Guess That’s Why they Call it the Blues

Underworld: Awakening (2012)
Seen at: The Twelveplex
Who: Måns Mårlind & Björn Stein (d), Kate Beckinsale, Stephen Rea, Michael Ealy, Theo James, India Eisley, Sandrine Holt, Charles Dance
Baggage: First viewing, at what must be NYC’s yappiest cinema.
Bias: I love the Underworld movies. It’s just like that.

As the pre-show advertising segment winds down to make way for trailers, my friend Autumn takes a moment to check the ratings for Underworld: Awakening on Rotten Tomatoes. “Oh look,” she says. “The critics give it 28%, and the audience gives it 77.” (If you don’t Tomato, 100% is very good and 0% is very bad.)

We agree that this is going to be fun, and – if you like the Underworld movies – it is. If you don’t like the Underworld movies, the real question is what you’re doing in the theater watching this. Because, like, seriously? It’s an Underworld movie.

And what are the elements of a successful Underworld movie? We’ve had four of them to date, three in the groove and one far afield, and that’s enough to get to the heart of things.

  • All Kate Beckinsale, all the time (sorry, Rhona Mitra, you were fine but Rise of the Lycans was a pile of hooey).
  • Everyone must be Very Serious, even – especially – when no one in the audience has any idea what is going on.
  • Shiny squeaky leather, especially on Kate Beckinsale.
  • Night-like blue. Unless there is a compelling reason for a scene to be some other color, it should be blue. If there is a compelling reason that it should not be blue, it should probably be blue anyway.
  • Large fetishy guns doing loud ridiculous things (recurrent cartoon motif: shooting people-shaped holes in walls and floors, then crashing through them). Note that it is sufficient to reload once per movie.
  • Approved activities: running, jumping, and shooting, at regular speed and in slow motion, ideally in combination with shiny squeaky leather and Kate Beckinsale.
  • Ancillary complex, looming, baroque plot, safely ignored in favor of the running, jumping, etc. Who are these people? Who cares?
  • No fatties, unless they are promptly torn apart by werewolves.
  • Obviously, this one passes, with flying blues. In many ways it’s the most complete of the franchise. It’s been honed and trimmed (six writers are credited, in three different categories) to a safe 110 pounds soaking wet, give or take, and it’s mercilessly toned. It’s the most idiomatic of the Underworld series, almost completely without reference to the outer world: no wonder real-time critics don’t like it.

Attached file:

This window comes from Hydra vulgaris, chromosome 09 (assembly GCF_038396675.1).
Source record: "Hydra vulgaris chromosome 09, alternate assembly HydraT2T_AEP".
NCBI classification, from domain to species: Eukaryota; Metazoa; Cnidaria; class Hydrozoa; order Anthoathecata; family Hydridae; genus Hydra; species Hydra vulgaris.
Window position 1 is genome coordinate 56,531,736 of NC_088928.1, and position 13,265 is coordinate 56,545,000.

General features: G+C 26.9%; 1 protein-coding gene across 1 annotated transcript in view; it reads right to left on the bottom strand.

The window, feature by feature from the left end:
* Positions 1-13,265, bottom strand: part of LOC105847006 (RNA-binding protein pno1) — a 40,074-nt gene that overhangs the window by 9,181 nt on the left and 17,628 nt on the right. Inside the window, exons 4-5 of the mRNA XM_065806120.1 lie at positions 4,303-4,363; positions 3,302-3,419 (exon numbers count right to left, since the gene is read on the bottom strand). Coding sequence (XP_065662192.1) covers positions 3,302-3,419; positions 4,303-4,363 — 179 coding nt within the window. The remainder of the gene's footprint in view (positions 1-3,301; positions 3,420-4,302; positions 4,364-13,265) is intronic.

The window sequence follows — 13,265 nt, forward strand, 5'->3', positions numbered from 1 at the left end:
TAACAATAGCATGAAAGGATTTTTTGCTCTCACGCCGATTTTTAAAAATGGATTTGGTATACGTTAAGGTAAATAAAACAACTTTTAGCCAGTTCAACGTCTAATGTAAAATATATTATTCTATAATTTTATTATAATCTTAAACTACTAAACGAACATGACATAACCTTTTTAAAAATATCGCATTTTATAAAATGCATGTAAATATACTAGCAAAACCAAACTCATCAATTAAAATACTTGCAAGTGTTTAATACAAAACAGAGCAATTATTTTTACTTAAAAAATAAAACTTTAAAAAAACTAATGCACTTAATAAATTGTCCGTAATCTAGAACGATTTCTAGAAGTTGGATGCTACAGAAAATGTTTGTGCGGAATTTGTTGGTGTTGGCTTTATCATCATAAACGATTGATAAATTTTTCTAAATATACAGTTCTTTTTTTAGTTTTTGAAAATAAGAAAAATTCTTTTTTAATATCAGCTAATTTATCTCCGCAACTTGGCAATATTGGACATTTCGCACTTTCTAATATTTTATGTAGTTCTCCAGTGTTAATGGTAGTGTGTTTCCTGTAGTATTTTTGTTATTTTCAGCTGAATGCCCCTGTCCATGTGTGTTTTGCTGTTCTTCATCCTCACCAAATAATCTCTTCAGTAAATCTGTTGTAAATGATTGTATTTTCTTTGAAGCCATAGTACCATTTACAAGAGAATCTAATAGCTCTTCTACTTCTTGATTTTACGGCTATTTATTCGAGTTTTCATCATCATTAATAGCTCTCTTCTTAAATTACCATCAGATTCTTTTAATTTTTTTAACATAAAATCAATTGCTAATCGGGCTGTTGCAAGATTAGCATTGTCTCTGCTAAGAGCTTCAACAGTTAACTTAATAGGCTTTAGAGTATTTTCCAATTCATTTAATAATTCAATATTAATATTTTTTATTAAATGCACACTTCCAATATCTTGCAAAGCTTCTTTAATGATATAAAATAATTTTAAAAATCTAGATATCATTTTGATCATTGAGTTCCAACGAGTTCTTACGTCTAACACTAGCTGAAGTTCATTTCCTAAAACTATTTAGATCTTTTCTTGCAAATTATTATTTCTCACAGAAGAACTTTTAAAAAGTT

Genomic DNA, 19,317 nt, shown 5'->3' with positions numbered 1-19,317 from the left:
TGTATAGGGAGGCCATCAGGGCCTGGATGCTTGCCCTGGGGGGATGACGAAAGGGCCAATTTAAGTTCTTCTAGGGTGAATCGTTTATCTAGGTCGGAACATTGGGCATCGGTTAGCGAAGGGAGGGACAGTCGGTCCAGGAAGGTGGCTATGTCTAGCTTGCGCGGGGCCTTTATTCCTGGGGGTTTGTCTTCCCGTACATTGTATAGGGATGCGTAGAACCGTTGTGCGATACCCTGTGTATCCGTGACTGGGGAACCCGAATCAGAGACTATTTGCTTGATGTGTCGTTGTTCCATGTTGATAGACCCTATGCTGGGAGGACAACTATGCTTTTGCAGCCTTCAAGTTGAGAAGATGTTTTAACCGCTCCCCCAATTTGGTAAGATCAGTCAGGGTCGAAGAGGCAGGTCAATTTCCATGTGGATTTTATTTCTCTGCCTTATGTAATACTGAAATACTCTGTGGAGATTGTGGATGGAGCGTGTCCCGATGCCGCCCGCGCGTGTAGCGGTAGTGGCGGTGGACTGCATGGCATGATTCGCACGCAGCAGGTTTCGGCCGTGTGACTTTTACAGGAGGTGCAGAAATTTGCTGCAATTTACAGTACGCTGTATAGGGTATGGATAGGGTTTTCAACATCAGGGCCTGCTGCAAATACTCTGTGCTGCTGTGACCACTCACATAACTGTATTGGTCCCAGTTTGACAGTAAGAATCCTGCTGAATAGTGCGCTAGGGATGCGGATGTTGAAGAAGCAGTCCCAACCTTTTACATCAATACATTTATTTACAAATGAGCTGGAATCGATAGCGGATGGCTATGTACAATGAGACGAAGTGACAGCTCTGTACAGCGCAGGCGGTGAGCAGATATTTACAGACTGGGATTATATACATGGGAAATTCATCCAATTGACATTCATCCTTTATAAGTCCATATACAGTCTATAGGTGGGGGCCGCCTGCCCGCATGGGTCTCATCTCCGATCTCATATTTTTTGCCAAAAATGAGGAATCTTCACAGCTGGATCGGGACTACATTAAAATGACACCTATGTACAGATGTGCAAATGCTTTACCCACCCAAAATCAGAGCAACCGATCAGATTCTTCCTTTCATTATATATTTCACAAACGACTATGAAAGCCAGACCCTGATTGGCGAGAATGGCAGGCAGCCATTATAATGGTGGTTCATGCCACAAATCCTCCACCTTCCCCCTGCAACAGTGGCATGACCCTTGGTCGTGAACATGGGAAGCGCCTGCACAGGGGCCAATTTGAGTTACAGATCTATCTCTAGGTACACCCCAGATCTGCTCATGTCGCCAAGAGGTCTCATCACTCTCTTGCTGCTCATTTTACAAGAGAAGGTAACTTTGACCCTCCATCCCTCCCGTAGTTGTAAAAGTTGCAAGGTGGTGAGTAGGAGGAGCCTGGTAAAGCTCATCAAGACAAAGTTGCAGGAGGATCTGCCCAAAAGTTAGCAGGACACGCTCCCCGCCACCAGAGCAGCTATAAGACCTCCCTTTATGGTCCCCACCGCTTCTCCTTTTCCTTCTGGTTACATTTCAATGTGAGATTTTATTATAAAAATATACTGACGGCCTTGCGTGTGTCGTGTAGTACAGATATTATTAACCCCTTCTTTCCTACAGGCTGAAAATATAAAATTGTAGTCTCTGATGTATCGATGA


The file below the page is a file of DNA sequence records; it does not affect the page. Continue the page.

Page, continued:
Back in 2006, after watching Underworld: Evolution (second of the four), I felt that the team missed a great chance with that movie. Rather than keep up with the hokum, I suggested, they could trim it down and cut most of the dialogue, and just show Ms. Beckinsale running, Ms. Beckinsale jumping, Ms. Beckinsale shooting, Ms. Beckinsale going up the stairs, Ms. Beckinsale running while shooting, Ms. Beckinsale jumping up the stairs, and so forth. Mix in some vampire teeth and the occasional explosion, and it would be a completely satisfying experience. This time out, they’ve done essentially that.

    There are a few slips here: the new vampire elder, for example, tries to chew on his text like Bill Nighy does, but nobody can chew on text like Bill Nighy – it’s not that easy to turn “kind” into a convincing two-syllable word, but he’s a champ.

    And I respect that Ms. Beckinsale might be modest and no longer an I’ll-try-anything-once new kid on the block. However, as we have established conclusively in the Resident Evil movies, when you smash your naked way out of the Hibernation Tube in the Scary Research Lab, it is gauche to have computer-generated Hollywood fog clinging to your loins, your butt, and your nipples. This is especially true when your movie is being marketed right under a long trailer for the upcoming new Resident Evil chapter. When Milla Jovovich busts naked out of her Hibernation Tubes, she is naked, and she plays it naked. If you don’t want to be flashing, then don’t be naked in the first place. The coy thing is too little too late, and it actually undercuts the character: Selene wouldn’t think twice about nudity, and this is early in the picture, when she’s still establishing control over the action. It’s an unfortunate bit of prissy teasing.

    Once she’s dressed, though, Ms. Beckinsale is the Selene of old, and this is a long, blue, actiony, dopey, destructy, fun, and deadpan romp. I did not see it in 3D, and I don’t feel like I missed a lot on that score.

    About Linus

    The man behind the curtain. But couldn't we get a nicer curtain?
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